He Went For A Walk in the Jungle
He went for a walk in the jungle one day in 1967 and never returned. There is an air of mystery about the Jim Thompson home in Bangkok. Thompson, an architect from Delaware, was sent to Thailand as a military intelligence officer during World War II. Enamored with the exotic locale, he returned there immediately after being discharged from the United States Army.
During the coming years, Thompson would successfully revive a dying art in Thailand. Colorful hand woven silks had once been a prized part of Thai culture but by the late 1940’s were gradually being pushed aside by mass production. Thompson set out to change that. Armed with samples of genuine silks made by local Bangkok craftswomen he went to New York where he caught the eye of major fashion designers. Soon Thai silk was all the rage. Valentino, the dress designer began fashioning clothing with the material, raving about its luster and texture. The costume designer for the movie the King and I used Thai silk to create the outfits for the all the actors in the popular Rodgers and Hammerstein musicale. Big hotel chains like the Hilton and Savoy featured draperies made from Thai silk. The industry took off and continues to flourish. Today more than 20,000 families in Thailand make their living weaving silk for an international market.
The patterns and designs Thompson created nearly four decades ago continue to be some of the most lovely and intriguing. Stores with his name abound in Bangkok and it is hard to resist buying a Thompson creation. I couldn’t.
Though busy with his new enterprise in the fabric industry, Thompson was still an architect at heart, and set about fashioning a unique home for himself in Bangkok. He purchased six old teak Thai houses decorated with hand carvings and designs. He connected them all together on a thickly- treed area of jungle land he purchased right on one of Bangkok’s famous canals. Like all traditional Thai houses his stood on stilts high above the ground. Thompson proceeded to use the substantial wealth he was accruing from his silk business to fill this home with Asian art and antiquities. Soon his collection was to be envied world wide.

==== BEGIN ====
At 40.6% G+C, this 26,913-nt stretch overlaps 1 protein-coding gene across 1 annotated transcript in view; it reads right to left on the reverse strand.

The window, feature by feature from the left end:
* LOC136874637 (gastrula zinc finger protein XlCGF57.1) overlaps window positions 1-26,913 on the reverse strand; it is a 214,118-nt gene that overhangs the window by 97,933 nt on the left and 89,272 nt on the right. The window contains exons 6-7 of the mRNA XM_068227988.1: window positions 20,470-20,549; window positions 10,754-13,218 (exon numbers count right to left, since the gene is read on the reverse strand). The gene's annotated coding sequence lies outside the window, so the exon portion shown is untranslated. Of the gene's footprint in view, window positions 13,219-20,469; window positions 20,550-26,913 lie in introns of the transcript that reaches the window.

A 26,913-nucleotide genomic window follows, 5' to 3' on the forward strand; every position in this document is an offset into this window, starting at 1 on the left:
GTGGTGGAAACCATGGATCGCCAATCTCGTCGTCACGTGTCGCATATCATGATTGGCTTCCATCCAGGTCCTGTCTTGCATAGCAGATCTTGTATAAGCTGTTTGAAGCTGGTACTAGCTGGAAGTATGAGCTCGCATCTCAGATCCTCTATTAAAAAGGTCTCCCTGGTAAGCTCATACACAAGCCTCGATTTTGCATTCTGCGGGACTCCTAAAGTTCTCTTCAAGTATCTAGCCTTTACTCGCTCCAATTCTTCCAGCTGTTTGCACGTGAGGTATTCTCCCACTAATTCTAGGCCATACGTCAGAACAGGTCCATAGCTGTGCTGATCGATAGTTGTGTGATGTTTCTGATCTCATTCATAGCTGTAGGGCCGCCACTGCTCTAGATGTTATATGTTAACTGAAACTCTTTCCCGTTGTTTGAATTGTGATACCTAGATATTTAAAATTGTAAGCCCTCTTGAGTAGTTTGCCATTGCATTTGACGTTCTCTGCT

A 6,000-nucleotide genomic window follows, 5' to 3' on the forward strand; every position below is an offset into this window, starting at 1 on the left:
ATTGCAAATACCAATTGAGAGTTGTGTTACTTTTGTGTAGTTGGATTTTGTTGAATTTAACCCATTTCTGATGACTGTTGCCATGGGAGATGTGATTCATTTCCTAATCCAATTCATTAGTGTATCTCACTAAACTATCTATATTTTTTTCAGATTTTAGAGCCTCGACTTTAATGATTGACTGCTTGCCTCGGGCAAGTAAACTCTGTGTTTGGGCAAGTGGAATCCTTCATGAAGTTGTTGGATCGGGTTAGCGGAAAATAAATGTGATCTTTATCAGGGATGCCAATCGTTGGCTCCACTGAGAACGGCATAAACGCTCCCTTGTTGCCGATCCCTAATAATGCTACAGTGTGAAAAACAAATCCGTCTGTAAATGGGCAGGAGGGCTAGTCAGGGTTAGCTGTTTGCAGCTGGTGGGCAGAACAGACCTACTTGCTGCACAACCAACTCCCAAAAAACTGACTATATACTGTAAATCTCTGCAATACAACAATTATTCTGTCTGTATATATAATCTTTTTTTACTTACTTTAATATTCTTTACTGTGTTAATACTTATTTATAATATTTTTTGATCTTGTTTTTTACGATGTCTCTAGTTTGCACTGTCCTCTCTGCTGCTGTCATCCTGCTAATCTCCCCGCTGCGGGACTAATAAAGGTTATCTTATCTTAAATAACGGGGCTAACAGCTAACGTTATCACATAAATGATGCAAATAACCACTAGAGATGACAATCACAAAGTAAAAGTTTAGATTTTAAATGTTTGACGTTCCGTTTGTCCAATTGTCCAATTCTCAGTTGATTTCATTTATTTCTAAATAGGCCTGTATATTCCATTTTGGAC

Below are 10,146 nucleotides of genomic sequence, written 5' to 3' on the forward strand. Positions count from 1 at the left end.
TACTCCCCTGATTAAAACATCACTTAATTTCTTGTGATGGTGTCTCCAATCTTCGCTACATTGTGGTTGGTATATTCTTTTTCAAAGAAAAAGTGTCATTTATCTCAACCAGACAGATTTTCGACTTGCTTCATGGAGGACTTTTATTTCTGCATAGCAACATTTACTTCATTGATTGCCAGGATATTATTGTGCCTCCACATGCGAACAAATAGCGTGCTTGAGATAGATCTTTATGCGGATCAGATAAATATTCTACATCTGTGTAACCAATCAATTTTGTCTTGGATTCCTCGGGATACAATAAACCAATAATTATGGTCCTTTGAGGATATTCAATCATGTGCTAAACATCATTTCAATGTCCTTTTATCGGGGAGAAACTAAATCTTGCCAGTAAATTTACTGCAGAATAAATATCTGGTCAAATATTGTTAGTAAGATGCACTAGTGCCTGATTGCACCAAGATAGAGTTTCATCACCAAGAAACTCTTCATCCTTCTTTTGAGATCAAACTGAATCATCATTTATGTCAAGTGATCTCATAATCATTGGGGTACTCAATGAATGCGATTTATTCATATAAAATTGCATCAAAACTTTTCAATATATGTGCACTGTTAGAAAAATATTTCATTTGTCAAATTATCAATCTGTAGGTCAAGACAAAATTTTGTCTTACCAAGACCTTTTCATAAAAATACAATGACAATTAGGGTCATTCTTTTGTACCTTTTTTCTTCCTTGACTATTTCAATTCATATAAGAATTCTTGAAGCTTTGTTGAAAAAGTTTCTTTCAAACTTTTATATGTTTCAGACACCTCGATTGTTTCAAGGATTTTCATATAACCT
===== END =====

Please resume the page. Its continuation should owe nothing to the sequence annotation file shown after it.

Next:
Then in 1967 Thompson was vacationing in Malaysia with friends. One afternoon he set off on a jungle walk and never returned. No evidence has ever been found to suggest what could have happened to him. Theories abound of course. Was he eaten by a tiger? Did slip down into a ravine and drown? Was he kidnapped and died before a ransom could be demanded? Did he just want a new life? His military intelligence training would have served him well in a bid to simply disappear and re-locate. The mystery has never been solved and adds an extra air of intrigue to the Jim Thompson story.
Today Thompson’s home has been turned into a museum by the Kingdom of Thailand. Lovely young women, wearing Thompson designed silk skirts and blouses and fluent in many languages, guide you through the carefully preserved series of houses. His impressive art collection remains intact. Of course once your tour is over you can shop in a Jim Thompson store and buy scarves, shirts, dresses, table cloths and a host of other items all featuring original designs.
Thompson is something of a hero in Bangkok. He was instrumental in boosting the economy a half century ago by introducing Thai silk to the world. Despite of, or perhaps because of, his mysterious disappearance he continues to be a financial asset to Thailand as his art collection, lovely home and interesting life story draw people from around the world to Bangkok.